Tag: 3.5 Reviews

Review: Heart and Seoul by Jen Frederick

Posted May 10, 2021 by Rowena in Reviews | 1 Comment

Review: Heart and Seoul by Jen FrederickReviewer: Rowena
Heart and Seoul by Jen Frederick
Publisher: Berkley
Publication Date: May 11, 2021
Format: eARC
Source: NetGalley
Point-of-View: First
Cliffhanger: View Spoiler »
Genres: Contemporary Romance
Pages: 352
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Reading Challenges: Rowena's 2020 Goodreads Challenge, Rowena's 2021 Review Pile Challenge
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three-half-stars

From USA Today bestselling author Jen Frederick comes a heart-wrenching yet hopeful romance that shows that the price of belonging is often steeper than expected.

As a Korean adoptee, Hara Wilson doesn’t need anyone telling her she looks different from her white parents. She knows. Every time Hara looks in the mirror, she’s reminded that she doesn’t look like anyone else in her family—not her loving mother, Ellen; not her jerk of a father, Pat; and certainly not like Pat’s new wife and new “real” son.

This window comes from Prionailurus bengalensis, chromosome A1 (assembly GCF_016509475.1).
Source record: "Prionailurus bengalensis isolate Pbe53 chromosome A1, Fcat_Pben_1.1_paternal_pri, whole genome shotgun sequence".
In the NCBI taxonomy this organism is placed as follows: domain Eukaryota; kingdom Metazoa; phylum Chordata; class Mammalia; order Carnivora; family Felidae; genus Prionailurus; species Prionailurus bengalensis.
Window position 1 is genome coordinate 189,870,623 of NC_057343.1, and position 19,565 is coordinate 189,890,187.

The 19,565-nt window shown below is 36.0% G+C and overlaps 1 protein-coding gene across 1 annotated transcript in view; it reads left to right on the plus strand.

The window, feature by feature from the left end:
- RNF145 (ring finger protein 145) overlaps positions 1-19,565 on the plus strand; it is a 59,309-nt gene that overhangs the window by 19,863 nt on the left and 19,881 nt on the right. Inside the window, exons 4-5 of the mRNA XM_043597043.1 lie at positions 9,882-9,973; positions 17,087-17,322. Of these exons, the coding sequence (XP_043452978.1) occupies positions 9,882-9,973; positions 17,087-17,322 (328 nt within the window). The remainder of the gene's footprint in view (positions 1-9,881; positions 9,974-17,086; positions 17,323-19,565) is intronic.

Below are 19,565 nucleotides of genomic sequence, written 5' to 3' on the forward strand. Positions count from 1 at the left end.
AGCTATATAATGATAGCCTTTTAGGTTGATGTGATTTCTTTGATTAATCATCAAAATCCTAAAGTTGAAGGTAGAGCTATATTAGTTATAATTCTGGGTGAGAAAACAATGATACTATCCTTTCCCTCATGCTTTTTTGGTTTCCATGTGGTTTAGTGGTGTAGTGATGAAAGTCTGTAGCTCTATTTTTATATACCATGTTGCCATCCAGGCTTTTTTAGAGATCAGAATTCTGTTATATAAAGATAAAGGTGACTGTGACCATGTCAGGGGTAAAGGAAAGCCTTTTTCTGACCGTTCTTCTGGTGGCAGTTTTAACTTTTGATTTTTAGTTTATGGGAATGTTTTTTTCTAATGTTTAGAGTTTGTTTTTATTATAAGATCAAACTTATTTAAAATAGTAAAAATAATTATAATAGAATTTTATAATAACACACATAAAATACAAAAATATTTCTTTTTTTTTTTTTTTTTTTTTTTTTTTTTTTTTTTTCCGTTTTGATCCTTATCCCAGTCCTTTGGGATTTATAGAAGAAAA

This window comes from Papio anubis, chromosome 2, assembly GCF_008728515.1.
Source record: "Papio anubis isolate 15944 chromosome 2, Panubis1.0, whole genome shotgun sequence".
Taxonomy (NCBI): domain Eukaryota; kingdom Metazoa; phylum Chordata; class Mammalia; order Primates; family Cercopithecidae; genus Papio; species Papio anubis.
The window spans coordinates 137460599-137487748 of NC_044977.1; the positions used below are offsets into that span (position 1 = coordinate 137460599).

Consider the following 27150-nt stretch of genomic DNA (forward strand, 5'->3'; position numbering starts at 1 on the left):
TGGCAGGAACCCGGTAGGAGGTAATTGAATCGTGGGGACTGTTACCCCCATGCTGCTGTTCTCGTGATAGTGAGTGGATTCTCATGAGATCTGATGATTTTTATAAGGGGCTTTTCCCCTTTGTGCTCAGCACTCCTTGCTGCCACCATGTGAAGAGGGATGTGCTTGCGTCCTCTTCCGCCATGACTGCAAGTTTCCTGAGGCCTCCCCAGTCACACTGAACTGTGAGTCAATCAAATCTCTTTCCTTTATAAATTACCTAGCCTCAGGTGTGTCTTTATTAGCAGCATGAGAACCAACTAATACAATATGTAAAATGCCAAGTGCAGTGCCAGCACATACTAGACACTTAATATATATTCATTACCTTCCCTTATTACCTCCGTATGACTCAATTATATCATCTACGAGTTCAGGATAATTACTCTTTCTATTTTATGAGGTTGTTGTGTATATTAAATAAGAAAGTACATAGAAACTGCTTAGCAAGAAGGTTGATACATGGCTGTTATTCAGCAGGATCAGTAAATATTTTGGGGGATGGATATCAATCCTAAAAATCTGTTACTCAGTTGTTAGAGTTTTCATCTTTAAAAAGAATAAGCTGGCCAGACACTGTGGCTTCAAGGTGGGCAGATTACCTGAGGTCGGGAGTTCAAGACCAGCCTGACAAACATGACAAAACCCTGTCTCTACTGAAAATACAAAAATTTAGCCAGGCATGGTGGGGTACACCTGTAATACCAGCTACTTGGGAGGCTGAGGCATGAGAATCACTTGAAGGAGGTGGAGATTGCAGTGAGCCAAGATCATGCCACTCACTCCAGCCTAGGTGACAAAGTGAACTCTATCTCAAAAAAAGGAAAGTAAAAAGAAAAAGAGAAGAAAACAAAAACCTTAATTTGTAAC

At the age of twenty-five, she thought she had come to terms with it all, but when her father suddenly dies, an offhand comment at his funeral triggers an identity crisis that has her running off to Seoul in search of her roots.

What Hara finds there has all the makings of a classic K-drama: a tall, mysterious stranger who greets her at the airport, spontaneous adventures across the city, and a mess of familial ties, along with a red string of destiny that winds its way around her heart and soul. Hara goes to Korea looking for answers, but what she gets instead is love—a forbidden love that will either welcome Hara home…or destroy her chance of finding one.